A Critical and Comprehensive Insight on Heme Oxygenase and Related Products Including Carbon Monoxide, Bilirubin, Biliverdin and Ferritin in Type-1 and Type-2 Diabetes

Author(s): Manish Mishra, Joseph Fomusi Ndisang

Journal Name: Current Pharmaceutical Design

Volume 20 , Issue 9 , 2014

Become EABM
Become Reviewer


The increased prevalence of diabetes and associated complications presents a major health risk worldwide, and requires an efficient management protocol. Type-1 and type-2 diabetes have several common pathophysiological denominators including hyperglycemia, elevated oxidative stress, increased inflammation and apoptosis. These pathological factors are implicated in the progression and worsening of the disease, and the related cardiometabolic complications associated with it. Despite the advancement in management of type-1 and type-2 diabetes, the high incidence of diabetes and related complications calls for novel therapeutic strategies. Recent findings suggest that the pharmacological modulation of the microsomal heme oxygenase (HO) system may be an important therapeutic avenue to explore. The HO system and related products such as carbon monoxide, bilirubin, biliverdin, biliverdin reductase and ferritin have been shown to abate inflammation, oxidative stress, and apoptosis and reduce hyperglycemia. In addition, the HO system also enhances insulin sensitivity and increase pancreatic beta cell insulin production in experimental models of type-1 and type-2 diabetes. This review is an effort to provide evidence of the regulatory and cytoprotective role of the HO system in type-1 and type-2 diabetes, and will highlight the multifaceted mechanisms implicated in the anti-diabetic effects of the HO system.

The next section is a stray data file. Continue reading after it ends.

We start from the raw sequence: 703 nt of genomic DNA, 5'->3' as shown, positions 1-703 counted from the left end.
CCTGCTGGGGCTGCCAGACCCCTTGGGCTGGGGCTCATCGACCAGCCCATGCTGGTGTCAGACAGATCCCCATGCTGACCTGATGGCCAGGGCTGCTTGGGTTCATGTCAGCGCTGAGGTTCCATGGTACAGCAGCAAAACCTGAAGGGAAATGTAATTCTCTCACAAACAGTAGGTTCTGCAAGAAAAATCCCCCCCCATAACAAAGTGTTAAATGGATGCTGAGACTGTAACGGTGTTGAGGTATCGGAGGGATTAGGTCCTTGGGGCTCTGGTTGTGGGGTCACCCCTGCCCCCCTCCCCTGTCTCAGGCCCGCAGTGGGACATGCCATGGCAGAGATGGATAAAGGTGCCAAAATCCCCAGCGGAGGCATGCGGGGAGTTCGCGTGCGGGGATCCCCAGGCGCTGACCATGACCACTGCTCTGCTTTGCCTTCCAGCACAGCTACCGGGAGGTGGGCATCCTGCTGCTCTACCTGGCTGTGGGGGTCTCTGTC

Keywords: Inflammation, Insulin resistance, Oxidative stress, Pro-inflammatory cytokines, Activation transcription factors, Adiponectin.

Rights & PermissionsPrintExport Cite as

Article Details

Year: 2014
Page: [1370 - 1391]
Pages: 22
DOI: 10.2174/13816128113199990559
Price: $65

Article Metrics

PDF: 43